There may be a financial impact on families in addition to the purchase of school supplies and curriculum materials, as one parent (typically the mother) usually refrains from employment outside the home in order to supervise the child's education. Some compensate by running a business as a family, working from home, or enlisting the help of friends or relatives during the hours in which the adults are working.
The tangible costs associated with homeschooling are as variable as the reasons and philosophical approaches. Scholastic Achievement and Demographic Characteristics of Home School Students in 1998, Lawrence M. Rudner, Table 2.12, tracked expenditures running from less than $200 to greater than $2000, per student. Notably, the three largest categories were the lowest three levels of expenditure. Students in the $200 or less category were in third – 17.9% of all students – $400-$599 was second – with 21.5% – the largest single category, at 33.8%, was the $200-$399 range. The highest 5 expenditure categories combined – ranging from $600 to $2000 per student – amount to 25.1% of the total, and only 2% of homeschool students lived in households that spent $2000 and over.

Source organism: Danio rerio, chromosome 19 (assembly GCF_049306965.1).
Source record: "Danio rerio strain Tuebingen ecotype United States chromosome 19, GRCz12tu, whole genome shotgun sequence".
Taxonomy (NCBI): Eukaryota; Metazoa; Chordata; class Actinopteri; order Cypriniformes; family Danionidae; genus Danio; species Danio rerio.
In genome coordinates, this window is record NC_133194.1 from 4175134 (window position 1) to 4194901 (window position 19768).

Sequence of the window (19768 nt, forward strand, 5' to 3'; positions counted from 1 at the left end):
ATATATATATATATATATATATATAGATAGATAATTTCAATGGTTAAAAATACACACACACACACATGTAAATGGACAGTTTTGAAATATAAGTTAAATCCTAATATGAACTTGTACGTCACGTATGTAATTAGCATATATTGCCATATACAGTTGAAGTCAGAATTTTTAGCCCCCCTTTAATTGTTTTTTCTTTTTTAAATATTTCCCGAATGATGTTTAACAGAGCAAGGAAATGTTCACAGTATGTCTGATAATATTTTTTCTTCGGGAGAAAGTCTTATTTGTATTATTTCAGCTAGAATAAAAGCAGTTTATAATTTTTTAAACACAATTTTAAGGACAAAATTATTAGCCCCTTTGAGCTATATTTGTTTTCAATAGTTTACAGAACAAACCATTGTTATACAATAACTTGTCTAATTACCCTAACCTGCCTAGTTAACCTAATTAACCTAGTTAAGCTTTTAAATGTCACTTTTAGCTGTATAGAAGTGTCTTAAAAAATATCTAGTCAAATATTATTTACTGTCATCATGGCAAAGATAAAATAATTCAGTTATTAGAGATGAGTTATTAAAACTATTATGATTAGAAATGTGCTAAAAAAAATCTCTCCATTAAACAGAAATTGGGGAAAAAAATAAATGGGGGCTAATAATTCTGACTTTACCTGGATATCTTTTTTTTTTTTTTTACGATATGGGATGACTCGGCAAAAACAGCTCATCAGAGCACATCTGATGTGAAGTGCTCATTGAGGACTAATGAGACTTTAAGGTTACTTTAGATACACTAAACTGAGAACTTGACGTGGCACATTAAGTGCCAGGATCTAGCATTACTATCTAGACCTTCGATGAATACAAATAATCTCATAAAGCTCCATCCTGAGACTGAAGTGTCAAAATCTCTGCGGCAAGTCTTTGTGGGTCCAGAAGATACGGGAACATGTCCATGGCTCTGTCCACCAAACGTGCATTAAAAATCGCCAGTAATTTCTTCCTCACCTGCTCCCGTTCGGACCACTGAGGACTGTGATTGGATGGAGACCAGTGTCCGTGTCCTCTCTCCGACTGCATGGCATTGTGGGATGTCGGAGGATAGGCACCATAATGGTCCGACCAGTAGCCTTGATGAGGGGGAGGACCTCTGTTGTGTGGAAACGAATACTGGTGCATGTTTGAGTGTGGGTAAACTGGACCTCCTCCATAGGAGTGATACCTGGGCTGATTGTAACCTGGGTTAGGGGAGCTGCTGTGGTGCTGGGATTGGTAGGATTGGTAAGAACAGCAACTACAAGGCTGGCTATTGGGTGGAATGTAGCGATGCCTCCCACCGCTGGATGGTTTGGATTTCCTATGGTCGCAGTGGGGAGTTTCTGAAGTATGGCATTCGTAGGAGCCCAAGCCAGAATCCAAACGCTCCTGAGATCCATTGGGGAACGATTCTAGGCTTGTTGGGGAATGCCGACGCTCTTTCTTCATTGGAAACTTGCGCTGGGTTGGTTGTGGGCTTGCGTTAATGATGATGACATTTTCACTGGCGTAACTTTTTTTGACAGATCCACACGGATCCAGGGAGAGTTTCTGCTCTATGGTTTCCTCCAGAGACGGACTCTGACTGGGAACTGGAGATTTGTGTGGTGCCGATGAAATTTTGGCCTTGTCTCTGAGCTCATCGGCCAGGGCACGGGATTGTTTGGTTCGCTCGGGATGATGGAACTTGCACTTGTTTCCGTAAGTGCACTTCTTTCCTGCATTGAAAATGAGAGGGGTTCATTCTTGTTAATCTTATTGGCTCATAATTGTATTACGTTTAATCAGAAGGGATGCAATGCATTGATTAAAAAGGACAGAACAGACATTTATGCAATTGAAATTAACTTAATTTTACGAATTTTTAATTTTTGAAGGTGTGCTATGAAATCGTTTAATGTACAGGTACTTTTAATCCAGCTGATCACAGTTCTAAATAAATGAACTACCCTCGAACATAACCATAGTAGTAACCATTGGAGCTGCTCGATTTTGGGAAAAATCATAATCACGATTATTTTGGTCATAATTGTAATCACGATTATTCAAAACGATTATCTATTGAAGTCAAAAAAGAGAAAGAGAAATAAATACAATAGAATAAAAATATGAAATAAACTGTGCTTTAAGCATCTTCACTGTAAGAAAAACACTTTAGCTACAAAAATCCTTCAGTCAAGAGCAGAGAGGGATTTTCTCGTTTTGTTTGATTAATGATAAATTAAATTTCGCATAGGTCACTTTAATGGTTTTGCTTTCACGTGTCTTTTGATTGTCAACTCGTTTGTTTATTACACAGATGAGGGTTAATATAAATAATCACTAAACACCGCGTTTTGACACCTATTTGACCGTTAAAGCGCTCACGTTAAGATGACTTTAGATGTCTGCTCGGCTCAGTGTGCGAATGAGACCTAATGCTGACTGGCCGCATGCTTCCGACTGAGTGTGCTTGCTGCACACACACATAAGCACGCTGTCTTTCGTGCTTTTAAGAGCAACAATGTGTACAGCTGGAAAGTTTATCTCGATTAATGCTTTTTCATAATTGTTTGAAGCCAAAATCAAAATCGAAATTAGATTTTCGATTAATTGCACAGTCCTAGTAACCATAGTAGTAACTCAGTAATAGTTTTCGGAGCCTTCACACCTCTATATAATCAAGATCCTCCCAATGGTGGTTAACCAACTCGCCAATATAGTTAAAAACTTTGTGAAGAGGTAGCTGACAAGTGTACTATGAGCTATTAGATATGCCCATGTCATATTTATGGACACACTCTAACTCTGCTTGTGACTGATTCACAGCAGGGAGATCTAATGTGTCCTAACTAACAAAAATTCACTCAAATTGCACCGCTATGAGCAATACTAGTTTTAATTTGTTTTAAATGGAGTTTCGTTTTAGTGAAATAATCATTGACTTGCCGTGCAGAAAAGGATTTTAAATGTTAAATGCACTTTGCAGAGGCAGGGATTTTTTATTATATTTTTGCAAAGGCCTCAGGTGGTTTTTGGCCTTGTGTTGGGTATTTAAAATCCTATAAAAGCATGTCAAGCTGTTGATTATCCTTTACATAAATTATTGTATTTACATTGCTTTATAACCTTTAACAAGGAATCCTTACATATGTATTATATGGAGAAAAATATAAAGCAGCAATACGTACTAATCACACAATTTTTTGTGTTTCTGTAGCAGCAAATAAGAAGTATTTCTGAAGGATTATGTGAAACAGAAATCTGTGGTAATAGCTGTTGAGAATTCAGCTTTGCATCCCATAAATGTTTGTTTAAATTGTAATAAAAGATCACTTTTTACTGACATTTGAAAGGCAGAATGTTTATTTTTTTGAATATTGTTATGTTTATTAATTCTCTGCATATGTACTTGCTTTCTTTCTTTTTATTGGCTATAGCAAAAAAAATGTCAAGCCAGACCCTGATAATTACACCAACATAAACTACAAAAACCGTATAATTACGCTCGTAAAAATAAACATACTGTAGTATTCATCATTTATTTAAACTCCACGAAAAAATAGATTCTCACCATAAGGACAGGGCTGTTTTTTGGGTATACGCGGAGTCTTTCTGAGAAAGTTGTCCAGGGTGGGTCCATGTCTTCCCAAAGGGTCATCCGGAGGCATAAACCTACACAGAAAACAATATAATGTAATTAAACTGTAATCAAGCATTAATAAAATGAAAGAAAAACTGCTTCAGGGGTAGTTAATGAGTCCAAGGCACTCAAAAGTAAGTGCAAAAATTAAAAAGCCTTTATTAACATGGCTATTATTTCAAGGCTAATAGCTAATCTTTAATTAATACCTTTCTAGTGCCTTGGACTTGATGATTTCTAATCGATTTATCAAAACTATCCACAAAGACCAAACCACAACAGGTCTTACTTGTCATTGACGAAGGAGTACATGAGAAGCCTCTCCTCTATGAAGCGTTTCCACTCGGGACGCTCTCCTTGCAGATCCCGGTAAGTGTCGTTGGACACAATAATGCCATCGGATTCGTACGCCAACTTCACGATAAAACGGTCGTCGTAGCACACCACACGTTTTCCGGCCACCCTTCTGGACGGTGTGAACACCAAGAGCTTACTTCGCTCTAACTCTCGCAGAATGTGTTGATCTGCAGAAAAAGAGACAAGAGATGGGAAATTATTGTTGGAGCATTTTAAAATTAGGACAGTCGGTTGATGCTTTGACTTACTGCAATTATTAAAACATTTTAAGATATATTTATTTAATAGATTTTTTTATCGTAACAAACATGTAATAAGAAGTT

All of these levels were well below the U.S. national average expenditure for public school students in 1998; $6200-$6500 per student. The majority utilized less than 10% of public school expenditures.
The study did indicate a relationship between the amount of money spent on homeschool students and academic achievement.